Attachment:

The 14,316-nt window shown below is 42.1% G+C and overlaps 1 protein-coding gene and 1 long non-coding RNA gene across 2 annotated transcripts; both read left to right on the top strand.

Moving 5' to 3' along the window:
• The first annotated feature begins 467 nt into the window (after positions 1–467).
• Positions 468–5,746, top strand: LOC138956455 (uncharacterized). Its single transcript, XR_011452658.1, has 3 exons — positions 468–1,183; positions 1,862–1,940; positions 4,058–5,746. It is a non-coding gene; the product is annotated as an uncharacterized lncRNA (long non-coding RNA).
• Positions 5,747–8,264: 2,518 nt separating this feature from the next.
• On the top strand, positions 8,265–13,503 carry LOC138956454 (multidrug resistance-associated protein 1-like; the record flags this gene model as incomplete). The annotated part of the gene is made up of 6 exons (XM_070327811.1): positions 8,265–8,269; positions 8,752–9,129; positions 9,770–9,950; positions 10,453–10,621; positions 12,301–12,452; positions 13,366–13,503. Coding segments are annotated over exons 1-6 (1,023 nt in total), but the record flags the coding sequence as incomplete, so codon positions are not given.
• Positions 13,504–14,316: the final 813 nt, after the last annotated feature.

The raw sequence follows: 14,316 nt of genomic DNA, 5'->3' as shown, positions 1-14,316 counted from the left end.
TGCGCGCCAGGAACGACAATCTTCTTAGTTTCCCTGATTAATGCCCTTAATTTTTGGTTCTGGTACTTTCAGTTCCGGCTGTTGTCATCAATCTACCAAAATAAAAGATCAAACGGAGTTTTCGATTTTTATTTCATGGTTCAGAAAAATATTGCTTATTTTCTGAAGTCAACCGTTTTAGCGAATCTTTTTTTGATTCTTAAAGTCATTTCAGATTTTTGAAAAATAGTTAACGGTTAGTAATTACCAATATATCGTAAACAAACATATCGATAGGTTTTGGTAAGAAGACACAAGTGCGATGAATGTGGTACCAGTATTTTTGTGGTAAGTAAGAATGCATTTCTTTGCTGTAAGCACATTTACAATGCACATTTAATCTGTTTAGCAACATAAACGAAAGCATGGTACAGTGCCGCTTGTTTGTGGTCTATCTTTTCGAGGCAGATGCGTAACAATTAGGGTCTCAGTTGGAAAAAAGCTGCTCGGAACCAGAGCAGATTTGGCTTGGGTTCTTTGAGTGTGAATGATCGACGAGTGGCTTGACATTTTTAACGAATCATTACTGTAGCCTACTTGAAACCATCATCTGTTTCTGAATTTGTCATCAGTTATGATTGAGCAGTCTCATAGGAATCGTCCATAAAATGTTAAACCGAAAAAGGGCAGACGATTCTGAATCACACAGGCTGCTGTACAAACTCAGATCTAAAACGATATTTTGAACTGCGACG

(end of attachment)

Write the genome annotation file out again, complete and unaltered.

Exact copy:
The 14,316-nt window shown below is 42.1% G+C and overlaps 1 protein-coding gene and 1 long non-coding RNA gene across 2 annotated transcripts; both read left to right on the top strand.

Moving 5' to 3' along the window:
• The first annotated feature begins 467 nt into the window (after positions 1–467).
• Positions 468–5,746, top strand: LOC138956455 (uncharacterized). Its single transcript, XR_011452658.1, has 3 exons — positions 468–1,183; positions 1,862–1,940; positions 4,058–5,746. It is a non-coding gene; the product is annotated as an uncharacterized lncRNA (long non-coding RNA).
• Positions 5,747–8,264: 2,518 nt separating this feature from the next.
• On the top strand, positions 8,265–13,503 carry LOC138956454 (multidrug resistance-associated protein 1-like; the record flags this gene model as incomplete). The annotated part of the gene is made up of 6 exons (XM_070327811.1): positions 8,265–8,269; positions 8,752–9,129; positions 9,770–9,950; positions 10,453–10,621; positions 12,301–12,452; positions 13,366–13,503. Coding segments are annotated over exons 1-6 (1,023 nt in total), but the record flags the coding sequence as incomplete, so codon positions are not given.
• Positions 13,504–14,316: the final 813 nt, after the last annotated feature.

The raw sequence follows: 14,316 nt of genomic DNA, 5'->3' as shown, positions 1-14,316 counted from the left end.
TGCGCGCCAGGAACGACAATCTTCTTAGTTTCCCTGATTAATGCCCTTAATTTTTGGTTCTGGTACTTTCAGTTCCGGCTGTTGTCATCAATCTACCAAAATAAAAGATCAAACGGAGTTTTCGATTTTTATTTCATGGTTCAGAAAAATATTGCTTATTTTCTGAAGTCAACCGTTTTAGCGAATCTTTTTTTGATTCTTAAAGTCATTTCAGATTTTTGAAAAATAGTTAACGGTTAGTAATTACCAATATATCGTAAACAAACATATCGATAGGTTTTGGTAAGAAGACACAAGTGCGATGAATGTGGTACCAGTATTTTTGTGGTAAGTAAGAATGCATTTCTTTGCTGTAAGCACATTTACAATGCACATTTAATCTGTTTAGCAACATAAACGAAAGCATGGTACAGTGCCGCTTGTTTGTGGTCTATCTTTTCGAGGCAGATGCGTAACAATTAGGGTCTCAGTTGGAAAAAAGCTGCTCGGAACCAGAGCAGATTTGGCTTGGGTTCTTTGAGTGTGAATGATCGACGAGTGGCTTGACATTTTTAACGAATCATTACTGTAGCCTACTTGAAACCATCATCTGTTTCTGAATTTGTCATCAGTTATGATTGAGCAGTCTCATAGGAATCGTCCATAAAATGTTAAACCGAAAAAGGGCAGACGATTCTGAATCACACAGGCTGCTGTACAAACTCAGATCTAAAACGATATTTTGAACTGCGACG